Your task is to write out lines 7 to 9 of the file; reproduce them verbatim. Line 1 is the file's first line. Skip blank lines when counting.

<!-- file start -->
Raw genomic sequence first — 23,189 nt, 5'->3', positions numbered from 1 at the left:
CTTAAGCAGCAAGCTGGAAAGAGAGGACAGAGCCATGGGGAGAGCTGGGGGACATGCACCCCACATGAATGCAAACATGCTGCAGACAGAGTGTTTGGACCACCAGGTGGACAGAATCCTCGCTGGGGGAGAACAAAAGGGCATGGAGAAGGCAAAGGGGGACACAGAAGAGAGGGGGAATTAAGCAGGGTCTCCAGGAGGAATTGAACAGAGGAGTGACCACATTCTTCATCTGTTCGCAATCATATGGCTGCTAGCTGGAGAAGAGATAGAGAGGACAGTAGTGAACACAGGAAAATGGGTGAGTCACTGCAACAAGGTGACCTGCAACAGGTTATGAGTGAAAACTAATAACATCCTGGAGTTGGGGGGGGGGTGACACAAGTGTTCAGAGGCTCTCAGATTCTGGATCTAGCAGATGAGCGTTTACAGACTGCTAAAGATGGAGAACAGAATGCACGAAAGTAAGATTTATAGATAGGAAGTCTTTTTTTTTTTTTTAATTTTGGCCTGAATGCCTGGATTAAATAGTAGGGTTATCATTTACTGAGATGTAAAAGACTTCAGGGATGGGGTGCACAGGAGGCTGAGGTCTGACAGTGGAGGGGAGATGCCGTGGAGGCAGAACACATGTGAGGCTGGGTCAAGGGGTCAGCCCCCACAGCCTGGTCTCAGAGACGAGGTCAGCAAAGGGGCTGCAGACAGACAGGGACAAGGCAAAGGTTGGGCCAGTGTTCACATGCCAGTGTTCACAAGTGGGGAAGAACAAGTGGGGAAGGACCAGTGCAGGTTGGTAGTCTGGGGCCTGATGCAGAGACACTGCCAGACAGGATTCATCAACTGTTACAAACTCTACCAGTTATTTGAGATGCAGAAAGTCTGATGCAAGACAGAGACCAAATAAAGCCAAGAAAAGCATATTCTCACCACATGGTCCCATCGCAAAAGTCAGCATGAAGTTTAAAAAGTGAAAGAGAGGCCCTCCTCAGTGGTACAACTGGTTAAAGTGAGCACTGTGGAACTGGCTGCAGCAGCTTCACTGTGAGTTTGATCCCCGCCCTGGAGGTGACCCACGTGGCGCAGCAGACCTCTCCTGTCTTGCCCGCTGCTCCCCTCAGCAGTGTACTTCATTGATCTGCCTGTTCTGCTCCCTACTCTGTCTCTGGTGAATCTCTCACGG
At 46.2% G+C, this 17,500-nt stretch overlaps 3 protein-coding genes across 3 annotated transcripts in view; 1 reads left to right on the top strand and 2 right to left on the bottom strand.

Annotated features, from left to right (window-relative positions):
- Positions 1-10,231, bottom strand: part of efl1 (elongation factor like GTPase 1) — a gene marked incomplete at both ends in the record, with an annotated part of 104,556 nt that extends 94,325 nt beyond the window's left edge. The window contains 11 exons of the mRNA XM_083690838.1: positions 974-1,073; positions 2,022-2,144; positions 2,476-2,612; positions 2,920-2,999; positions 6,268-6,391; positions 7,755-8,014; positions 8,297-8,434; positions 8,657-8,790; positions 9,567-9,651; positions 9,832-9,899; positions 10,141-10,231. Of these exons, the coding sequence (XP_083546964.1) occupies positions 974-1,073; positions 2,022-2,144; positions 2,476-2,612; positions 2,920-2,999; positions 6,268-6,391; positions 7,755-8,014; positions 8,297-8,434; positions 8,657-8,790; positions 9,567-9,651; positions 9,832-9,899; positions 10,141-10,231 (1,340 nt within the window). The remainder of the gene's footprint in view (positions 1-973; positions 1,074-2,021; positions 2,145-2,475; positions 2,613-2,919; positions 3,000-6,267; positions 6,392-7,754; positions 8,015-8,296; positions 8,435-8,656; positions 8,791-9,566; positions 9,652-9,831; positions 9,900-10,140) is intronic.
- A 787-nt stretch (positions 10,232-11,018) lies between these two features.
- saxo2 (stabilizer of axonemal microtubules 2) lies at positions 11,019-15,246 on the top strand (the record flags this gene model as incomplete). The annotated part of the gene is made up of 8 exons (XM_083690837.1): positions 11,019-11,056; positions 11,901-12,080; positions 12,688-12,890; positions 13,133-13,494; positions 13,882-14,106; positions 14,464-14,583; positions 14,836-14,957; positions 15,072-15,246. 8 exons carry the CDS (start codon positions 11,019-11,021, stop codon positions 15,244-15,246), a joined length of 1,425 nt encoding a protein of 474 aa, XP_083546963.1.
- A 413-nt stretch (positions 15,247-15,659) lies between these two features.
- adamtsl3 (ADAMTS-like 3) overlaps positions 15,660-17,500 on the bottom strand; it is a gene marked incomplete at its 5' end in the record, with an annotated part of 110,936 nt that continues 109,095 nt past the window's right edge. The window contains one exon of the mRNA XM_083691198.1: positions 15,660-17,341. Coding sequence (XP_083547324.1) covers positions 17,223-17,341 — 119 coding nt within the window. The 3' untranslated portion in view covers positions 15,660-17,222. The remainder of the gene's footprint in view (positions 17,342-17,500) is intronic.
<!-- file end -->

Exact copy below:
- saxo2 (stabilizer of axonemal microtubules 2) lies at positions 11,019-15,246 on the top strand (the record flags this gene model as incomplete). The annotated part of the gene is made up of 8 exons (XM_083690837.1): positions 11,019-11,056; positions 11,901-12,080; positions 12,688-12,890; positions 13,133-13,494; positions 13,882-14,106; positions 14,464-14,583; positions 14,836-14,957; positions 15,072-15,246. 8 exons carry the CDS (start codon positions 11,019-11,021, stop codon positions 15,244-15,246), a joined length of 1,425 nt encoding a protein of 474 aa, XP_083546963.1.
- A 413-nt stretch (positions 15,247-15,659) lies between these two features.
- adamtsl3 (ADAMTS-like 3) overlaps positions 15,660-17,500 on the bottom strand; it is a gene marked incomplete at its 5' end in the record, with an annotated part of 110,936 nt that continues 109,095 nt past the window's right edge. The window contains one exon of the mRNA XM_083691198.1: positions 15,660-17,341. Coding sequence (XP_083547324.1) covers positions 17,223-17,341 — 119 coding nt within the window. The 3' untranslated portion in view covers positions 15,660-17,222. The remainder of the gene's footprint in view (positions 17,342-17,500) is intronic.